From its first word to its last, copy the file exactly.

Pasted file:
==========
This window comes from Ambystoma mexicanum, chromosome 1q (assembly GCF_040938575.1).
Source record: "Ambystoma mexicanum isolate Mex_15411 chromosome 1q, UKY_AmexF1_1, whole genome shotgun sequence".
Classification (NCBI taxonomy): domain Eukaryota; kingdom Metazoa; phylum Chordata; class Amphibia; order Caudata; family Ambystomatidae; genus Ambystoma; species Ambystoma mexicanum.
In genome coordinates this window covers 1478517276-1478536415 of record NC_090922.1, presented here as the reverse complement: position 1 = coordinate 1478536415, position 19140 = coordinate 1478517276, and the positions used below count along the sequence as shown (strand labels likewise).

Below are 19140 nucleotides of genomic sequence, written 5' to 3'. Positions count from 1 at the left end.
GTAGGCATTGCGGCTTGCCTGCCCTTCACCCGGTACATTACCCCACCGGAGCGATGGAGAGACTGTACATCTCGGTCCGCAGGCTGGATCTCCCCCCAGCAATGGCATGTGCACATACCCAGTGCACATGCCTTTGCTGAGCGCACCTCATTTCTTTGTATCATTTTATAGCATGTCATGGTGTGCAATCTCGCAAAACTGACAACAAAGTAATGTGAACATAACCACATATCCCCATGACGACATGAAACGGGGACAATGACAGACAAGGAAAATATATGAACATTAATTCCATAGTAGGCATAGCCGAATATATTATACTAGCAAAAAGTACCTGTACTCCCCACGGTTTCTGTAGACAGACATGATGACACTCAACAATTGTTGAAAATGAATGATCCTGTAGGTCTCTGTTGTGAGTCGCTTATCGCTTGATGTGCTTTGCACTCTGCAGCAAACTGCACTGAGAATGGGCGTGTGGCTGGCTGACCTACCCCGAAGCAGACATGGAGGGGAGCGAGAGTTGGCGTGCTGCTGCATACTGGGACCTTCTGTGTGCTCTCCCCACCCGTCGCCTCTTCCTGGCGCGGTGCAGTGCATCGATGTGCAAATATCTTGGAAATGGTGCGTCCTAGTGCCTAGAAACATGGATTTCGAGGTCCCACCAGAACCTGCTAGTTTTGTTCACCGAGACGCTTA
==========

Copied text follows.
This window comes from Ambystoma mexicanum, chromosome 1q (assembly GCF_040938575.1).
Source record: "Ambystoma mexicanum isolate Mex_15411 chromosome 1q, UKY_AmexF1_1, whole genome shotgun sequence".
Classification (NCBI taxonomy): domain Eukaryota; kingdom Metazoa; phylum Chordata; class Amphibia; order Caudata; family Ambystomatidae; genus Ambystoma; species Ambystoma mexicanum.
In genome coordinates this window covers 1478517276-1478536415 of record NC_090922.1, presented here as the reverse complement: position 1 = coordinate 1478536415, position 19140 = coordinate 1478517276, and the positions used below count along the sequence as shown (strand labels likewise).

Below are 19140 nucleotides of genomic sequence, written 5' to 3'. Positions count from 1 at the left end.
GTAGGCATTGCGGCTTGCCTGCCCTTCACCCGGTACATTACCCCACCGGAGCGATGGAGAGACTGTACATCTCGGTCCGCAGGCTGGATCTCCCCCCAGCAATGGCATGTGCACATACCCAGTGCACATGCCTTTGCTGAGCGCACCTCATTTCTTTGTATCATTTTATAGCATGTCATGGTGTGCAATCTCGCAAAACTGACAACAAAGTAATGTGAACATAACCACATATCCCCATGACGACATGAAACGGGGACAATGACAGACAAGGAAAATATATGAACATTAATTCCATAGTAGGCATAGCCGAATATATTATACTAGCAAAAAGTACCTGTACTCCCCACGGTTTCTGTAGACAGACATGATGACACTCAACAATTGTTGAAAATGAATGATCCTGTAGGTCTCTGTTGTGAGTCGCTTATCGCTTGATGTGCTTTGCACTCTGCAGCAAACTGCACTGAGAATGGGCGTGTGGCTGGCTGACCTACCCCGAAGCAGACATGGAGGGGAGCGAGAGTTGGCGTGCTGCTGCATACTGGGACCTTCTGTGTGCTCTCCCCACCCGTCGCCTCTTCCTGGCGCGGTGCAGTGCATCGATGTGCAAATATCTTGGAAATGGTGCGTCCTAGTGCCTAGAAACATGGATTTCGAGGTCCCACCAGAACCTGCTAGTTTTGTTCACCGAGACGCTTA